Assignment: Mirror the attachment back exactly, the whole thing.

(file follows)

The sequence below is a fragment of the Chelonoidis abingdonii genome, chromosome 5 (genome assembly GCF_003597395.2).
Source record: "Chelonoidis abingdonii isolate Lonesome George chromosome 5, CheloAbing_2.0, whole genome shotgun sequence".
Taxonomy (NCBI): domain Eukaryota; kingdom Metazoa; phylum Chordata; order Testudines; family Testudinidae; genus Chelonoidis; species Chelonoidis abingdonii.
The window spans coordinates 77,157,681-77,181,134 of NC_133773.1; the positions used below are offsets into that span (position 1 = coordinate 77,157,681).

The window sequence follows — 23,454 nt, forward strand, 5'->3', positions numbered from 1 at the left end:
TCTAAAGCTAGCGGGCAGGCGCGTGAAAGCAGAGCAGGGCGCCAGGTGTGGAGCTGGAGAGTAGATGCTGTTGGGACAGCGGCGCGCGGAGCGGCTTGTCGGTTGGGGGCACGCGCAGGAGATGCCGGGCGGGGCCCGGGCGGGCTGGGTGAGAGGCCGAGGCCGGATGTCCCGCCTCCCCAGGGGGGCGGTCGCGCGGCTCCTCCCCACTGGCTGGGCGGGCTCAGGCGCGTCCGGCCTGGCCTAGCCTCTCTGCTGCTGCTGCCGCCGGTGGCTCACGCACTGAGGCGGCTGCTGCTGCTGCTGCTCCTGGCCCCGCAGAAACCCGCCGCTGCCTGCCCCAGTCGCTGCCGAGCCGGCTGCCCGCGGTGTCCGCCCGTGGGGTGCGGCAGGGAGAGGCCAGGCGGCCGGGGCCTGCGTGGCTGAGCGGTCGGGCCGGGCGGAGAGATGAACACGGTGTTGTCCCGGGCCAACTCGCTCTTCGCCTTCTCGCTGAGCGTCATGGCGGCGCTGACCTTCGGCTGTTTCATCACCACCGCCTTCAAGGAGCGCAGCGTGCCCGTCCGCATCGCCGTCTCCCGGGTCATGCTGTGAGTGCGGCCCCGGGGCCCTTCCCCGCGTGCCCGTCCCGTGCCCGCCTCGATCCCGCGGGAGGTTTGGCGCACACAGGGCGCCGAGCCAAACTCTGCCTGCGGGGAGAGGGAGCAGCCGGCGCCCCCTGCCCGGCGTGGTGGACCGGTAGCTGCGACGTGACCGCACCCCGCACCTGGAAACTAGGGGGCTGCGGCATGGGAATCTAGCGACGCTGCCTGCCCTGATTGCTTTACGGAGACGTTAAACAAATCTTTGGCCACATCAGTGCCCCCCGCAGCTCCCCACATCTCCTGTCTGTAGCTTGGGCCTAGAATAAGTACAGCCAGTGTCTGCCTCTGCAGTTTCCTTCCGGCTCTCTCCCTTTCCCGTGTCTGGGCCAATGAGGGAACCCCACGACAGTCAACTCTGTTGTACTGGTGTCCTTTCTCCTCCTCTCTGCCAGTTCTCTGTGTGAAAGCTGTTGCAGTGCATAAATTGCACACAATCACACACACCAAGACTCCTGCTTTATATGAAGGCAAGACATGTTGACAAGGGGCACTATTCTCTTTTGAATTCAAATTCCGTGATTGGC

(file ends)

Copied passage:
The sequence below is a fragment of the Chelonoidis abingdonii genome, chromosome 5 (genome assembly GCF_003597395.2).
Source record: "Chelonoidis abingdonii isolate Lonesome George chromosome 5, CheloAbing_2.0, whole genome shotgun sequence".
Taxonomy (NCBI): domain Eukaryota; kingdom Metazoa; phylum Chordata; order Testudines; family Testudinidae; genus Chelonoidis; species Chelonoidis abingdonii.
The window spans coordinates 77,157,681-77,181,134 of NC_133773.1; the positions used below are offsets into that span (position 1 = coordinate 77,157,681).

The window sequence follows — 23,454 nt, forward strand, 5'->3', positions numbered from 1 at the left end:
TCTAAAGCTAGCGGGCAGGCGCGTGAAAGCAGAGCAGGGCGCCAGGTGTGGAGCTGGAGAGTAGATGCTGTTGGGACAGCGGCGCGCGGAGCGGCTTGTCGGTTGGGGGCACGCGCAGGAGATGCCGGGCGGGGCCCGGGCGGGCTGGGTGAGAGGCCGAGGCCGGATGTCCCGCCTCCCCAGGGGGGCGGTCGCGCGGCTCCTCCCCACTGGCTGGGCGGGCTCAGGCGCGTCCGGCCTGGCCTAGCCTCTCTGCTGCTGCTGCCGCCGGTGGCTCACGCACTGAGGCGGCTGCTGCTGCTGCTGCTCCTGGCCCCGCAGAAACCCGCCGCTGCCTGCCCCAGTCGCTGCCGAGCCGGCTGCCCGCGGTGTCCGCCCGTGGGGTGCGGCAGGGAGAGGCCAGGCGGCCGGGGCCTGCGTGGCTGAGCGGTCGGGCCGGGCGGAGAGATGAACACGGTGTTGTCCCGGGCCAACTCGCTCTTCGCCTTCTCGCTGAGCGTCATGGCGGCGCTGACCTTCGGCTGTTTCATCACCACCGCCTTCAAGGAGCGCAGCGTGCCCGTCCGCATCGCCGTCTCCCGGGTCATGCTGTGAGTGCGGCCCCGGGGCCCTTCCCCGCGTGCCCGTCCCGTGCCCGCCTCGATCCCGCGGGAGGTTTGGCGCACACAGGGCGCCGAGCCAAACTCTGCCTGCGGGGAGAGGGAGCAGCCGGCGCCCCCTGCCCGGCGTGGTGGACCGGTAGCTGCGACGTGACCGCACCCCGCACCTGGAAACTAGGGGGCTGCGGCATGGGAATCTAGCGACGCTGCCTGCCCTGATTGCTTTACGGAGACGTTAAACAAATCTTTGGCCACATCAGTGCCCCCCGCAGCTCCCCACATCTCCTGTCTGTAGCTTGGGCCTAGAATAAGTACAGCCAGTGTCTGCCTCTGCAGTTTCCTTCCGGCTCTCTCCCTTTCCCGTGTCTGGGCCAATGAGGGAACCCCACGACAGTCAACTCTGTTGTACTGGTGTCCTTTCTCCTCCTCTCTGCCAGTTCTCTGTGTGAAAGCTGTTGCAGTGCATAAATTGCACACAATCACACACACCAAGACTCCTGCTTTATATGAAGGCAAGACATGTTGACAAGGGGCACTATTCTCTTTTGAATTCAAATTCCGTGATTGGC